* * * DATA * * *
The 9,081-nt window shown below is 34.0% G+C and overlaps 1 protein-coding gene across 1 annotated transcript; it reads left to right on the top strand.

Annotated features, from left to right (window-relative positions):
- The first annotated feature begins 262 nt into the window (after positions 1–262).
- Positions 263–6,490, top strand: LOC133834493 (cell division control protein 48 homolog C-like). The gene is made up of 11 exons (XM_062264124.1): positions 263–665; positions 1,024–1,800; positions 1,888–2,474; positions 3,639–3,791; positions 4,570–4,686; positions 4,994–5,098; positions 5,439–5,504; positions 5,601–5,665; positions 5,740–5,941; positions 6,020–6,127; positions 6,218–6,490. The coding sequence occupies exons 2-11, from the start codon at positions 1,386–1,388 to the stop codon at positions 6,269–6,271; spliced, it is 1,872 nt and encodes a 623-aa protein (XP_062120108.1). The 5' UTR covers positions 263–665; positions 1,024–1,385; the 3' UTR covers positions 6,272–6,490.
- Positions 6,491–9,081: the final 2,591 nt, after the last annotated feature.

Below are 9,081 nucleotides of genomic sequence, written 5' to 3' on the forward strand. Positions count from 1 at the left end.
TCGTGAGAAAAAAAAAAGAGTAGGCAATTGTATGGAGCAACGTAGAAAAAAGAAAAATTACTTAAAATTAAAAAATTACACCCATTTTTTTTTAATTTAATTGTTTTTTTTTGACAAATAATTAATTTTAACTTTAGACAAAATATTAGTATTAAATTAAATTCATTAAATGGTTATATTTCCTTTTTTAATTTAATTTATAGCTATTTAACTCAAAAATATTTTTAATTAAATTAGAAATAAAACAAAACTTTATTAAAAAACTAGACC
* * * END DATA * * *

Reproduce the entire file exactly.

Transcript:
The 9,081-nt window shown below is 34.0% G+C and overlaps 1 protein-coding gene across 1 annotated transcript; it reads left to right on the top strand.

Annotated features, from left to right (window-relative positions):
- The first annotated feature begins 262 nt into the window (after positions 1–262).
- Positions 263–6,490, top strand: LOC133834493 (cell division control protein 48 homolog C-like). The gene is made up of 11 exons (XM_062264124.1): positions 263–665; positions 1,024–1,800; positions 1,888–2,474; positions 3,639–3,791; positions 4,570–4,686; positions 4,994–5,098; positions 5,439–5,504; positions 5,601–5,665; positions 5,740–5,941; positions 6,020–6,127; positions 6,218–6,490. The coding sequence occupies exons 2-11, from the start codon at positions 1,386–1,388 to the stop codon at positions 6,269–6,271; spliced, it is 1,872 nt and encodes a 623-aa protein (XP_062120108.1). The 5' UTR covers positions 263–665; positions 1,024–1,385; the 3' UTR covers positions 6,272–6,490.
- Positions 6,491–9,081: the final 2,591 nt, after the last annotated feature.

Below are 9,081 nucleotides of genomic sequence, written 5' to 3' on the forward strand. Positions count from 1 at the left end.
TCGTGAGAAAAAAAAAAGAGTAGGCAATTGTATGGAGCAACGTAGAAAAAAGAAAAATTACTTAAAATTAAAAAATTACACCCATTTTTTTTTAATTTAATTGTTTTTTTTTGACAAATAATTAATTTTAACTTTAGACAAAATATTAGTATTAAATTAAATTCATTAAATGGTTATATTTCCTTTTTTAATTTAATTTATAGCTATTTAACTCAAAAATATTTTTAATTAAATTAGAAATAAAACAAAACTTTATTAAAAAACTAGACC